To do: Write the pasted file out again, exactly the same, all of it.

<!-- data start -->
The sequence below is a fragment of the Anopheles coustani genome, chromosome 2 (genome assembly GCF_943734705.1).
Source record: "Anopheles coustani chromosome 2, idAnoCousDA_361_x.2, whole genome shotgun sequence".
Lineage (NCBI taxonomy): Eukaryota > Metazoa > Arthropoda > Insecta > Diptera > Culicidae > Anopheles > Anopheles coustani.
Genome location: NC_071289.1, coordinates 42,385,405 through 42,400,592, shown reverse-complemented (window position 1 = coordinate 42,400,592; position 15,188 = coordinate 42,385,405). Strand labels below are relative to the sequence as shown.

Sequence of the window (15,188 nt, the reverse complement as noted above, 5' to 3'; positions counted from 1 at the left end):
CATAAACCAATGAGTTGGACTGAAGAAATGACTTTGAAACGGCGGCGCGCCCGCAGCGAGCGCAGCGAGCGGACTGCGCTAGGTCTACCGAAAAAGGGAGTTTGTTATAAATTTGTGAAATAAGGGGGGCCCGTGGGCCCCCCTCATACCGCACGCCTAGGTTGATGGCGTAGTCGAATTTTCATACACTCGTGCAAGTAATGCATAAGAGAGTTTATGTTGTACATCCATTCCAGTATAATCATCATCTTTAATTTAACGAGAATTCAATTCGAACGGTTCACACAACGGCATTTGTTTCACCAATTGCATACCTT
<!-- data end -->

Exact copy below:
The sequence below is a fragment of the Anopheles coustani genome, chromosome 2 (genome assembly GCF_943734705.1).
Source record: "Anopheles coustani chromosome 2, idAnoCousDA_361_x.2, whole genome shotgun sequence".
Lineage (NCBI taxonomy): Eukaryota > Metazoa > Arthropoda > Insecta > Diptera > Culicidae > Anopheles > Anopheles coustani.
Genome location: NC_071289.1, coordinates 42,385,405 through 42,400,592, shown reverse-complemented (window position 1 = coordinate 42,400,592; position 15,188 = coordinate 42,385,405). Strand labels below are relative to the sequence as shown.

Sequence of the window (15,188 nt, the reverse complement as noted above, 5' to 3'; positions counted from 1 at the left end):
CATAAACCAATGAGTTGGACTGAAGAAATGACTTTGAAACGGCGGCGCGCCCGCAGCGAGCGCAGCGAGCGGACTGCGCTAGGTCTACCGAAAAAGGGAGTTTGTTATAAATTTGTGAAATAAGGGGGGCCCGTGGGCCCCCCTCATACCGCACGCCTAGGTTGATGGCGTAGTCGAATTTTCATACACTCGTGCAAGTAATGCATAAGAGAGTTTATGTTGTACATCCATTCCAGTATAATCATCATCTTTAATTTAACGAGAATTCAATTCGAACGGTTCACACAACGGCATTTGTTTCACCAATTGCATACCTT